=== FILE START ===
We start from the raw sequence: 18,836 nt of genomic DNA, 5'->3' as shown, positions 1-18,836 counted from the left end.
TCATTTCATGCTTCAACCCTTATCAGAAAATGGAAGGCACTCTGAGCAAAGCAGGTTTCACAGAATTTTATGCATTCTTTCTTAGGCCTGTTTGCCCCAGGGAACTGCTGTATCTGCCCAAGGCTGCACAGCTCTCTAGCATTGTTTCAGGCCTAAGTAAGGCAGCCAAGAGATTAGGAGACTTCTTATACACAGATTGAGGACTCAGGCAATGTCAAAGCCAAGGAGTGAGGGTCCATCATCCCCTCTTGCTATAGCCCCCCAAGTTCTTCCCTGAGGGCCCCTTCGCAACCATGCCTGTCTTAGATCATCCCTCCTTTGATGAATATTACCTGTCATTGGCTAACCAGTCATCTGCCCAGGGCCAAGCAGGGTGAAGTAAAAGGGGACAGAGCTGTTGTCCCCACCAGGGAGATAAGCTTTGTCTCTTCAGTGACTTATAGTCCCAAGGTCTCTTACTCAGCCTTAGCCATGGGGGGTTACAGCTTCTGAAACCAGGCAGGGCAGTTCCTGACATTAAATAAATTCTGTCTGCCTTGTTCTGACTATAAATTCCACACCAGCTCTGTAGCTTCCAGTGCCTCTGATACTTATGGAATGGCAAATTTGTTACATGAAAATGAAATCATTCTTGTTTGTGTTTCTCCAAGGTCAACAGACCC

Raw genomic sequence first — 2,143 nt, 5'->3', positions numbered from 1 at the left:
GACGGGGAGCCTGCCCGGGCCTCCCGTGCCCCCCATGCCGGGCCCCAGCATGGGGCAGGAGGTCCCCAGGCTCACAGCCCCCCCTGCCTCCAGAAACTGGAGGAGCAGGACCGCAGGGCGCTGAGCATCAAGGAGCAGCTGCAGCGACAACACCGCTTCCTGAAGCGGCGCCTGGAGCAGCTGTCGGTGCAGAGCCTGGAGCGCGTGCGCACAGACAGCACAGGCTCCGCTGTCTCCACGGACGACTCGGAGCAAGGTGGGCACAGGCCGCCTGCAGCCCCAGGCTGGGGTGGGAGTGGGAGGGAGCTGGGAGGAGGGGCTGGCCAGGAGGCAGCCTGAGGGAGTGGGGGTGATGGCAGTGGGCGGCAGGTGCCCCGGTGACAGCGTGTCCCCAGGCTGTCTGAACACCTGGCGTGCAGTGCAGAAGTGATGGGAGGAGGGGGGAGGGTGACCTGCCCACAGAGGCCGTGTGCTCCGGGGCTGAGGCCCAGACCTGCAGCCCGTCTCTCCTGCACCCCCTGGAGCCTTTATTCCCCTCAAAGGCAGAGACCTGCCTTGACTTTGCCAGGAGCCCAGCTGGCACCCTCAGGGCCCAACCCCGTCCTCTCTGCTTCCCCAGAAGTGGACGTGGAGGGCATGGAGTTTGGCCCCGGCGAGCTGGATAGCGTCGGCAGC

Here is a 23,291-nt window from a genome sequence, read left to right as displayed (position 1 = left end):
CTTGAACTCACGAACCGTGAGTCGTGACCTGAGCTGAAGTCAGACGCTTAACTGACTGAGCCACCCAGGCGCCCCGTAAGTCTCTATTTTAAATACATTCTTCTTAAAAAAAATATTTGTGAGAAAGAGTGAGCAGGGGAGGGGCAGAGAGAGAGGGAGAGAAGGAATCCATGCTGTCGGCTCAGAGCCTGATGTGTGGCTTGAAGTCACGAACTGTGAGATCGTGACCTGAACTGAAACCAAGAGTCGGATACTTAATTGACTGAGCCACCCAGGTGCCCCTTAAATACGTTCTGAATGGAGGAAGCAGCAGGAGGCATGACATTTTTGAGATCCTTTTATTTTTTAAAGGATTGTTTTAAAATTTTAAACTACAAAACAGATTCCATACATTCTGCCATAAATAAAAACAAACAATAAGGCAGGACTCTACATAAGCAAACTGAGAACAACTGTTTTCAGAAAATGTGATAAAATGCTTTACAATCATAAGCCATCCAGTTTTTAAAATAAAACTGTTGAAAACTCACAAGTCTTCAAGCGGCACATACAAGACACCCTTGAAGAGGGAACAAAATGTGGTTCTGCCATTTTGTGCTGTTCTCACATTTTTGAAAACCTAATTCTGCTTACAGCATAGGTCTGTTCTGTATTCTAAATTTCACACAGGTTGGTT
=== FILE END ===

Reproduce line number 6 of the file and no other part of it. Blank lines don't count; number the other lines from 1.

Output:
CTTGAACTCACGAACCGTGAGTCGTGACCTGAGCTGAAGTCAGACGCTTAACTGACTGAGCCACCCAGGCGCCCCGTAAGTCTCTATTTTAAATACATTCTTCTTAAAAAAAATATTTGTGAGAAAGAGTGAGCAGGGGAGGGGCAGAGAGAGAGGGAGAGAAGGAATCCATGCTGTCGGCTCAGAGCCTGATGTGTGGCTTGAAGTCACGAACTGTGAGATCGTGACCTGAACTGAAACCAAGAGTCGGATACTTAATTGACTGAGCCACCCAGGTGCCCCTTAAATACGTTCTGAATGGAGGAAGCAGCAGGAGGCATGACATTTTTGAGATCCTTTTATTTTTTAAAGGATTGTTTTAAAATTTTAAACTACAAAACAGATTCCATACATTCTGCCATAAATAAAAACAAACAATAAGGCAGGACTCTACATAAGCAAACTGAGAACAACTGTTTTCAGAAAATGTGATAAAATGCTTTACAATCATAAGCCATCCAGTTTTTAAAATAAAACTGTTGAAAACTCACAAGTCTTCAAGCGGCACATACAAGACACCCTTGAAGAGGGAACAAAATGTGGTTCTGCCATTTTGTGCTGTTCTCACATTTTTGAAAACCTAATTCTGCTTACAGCATAGGTCTGTTCTGTATTCTAAATTTCACACAGGTTGGTT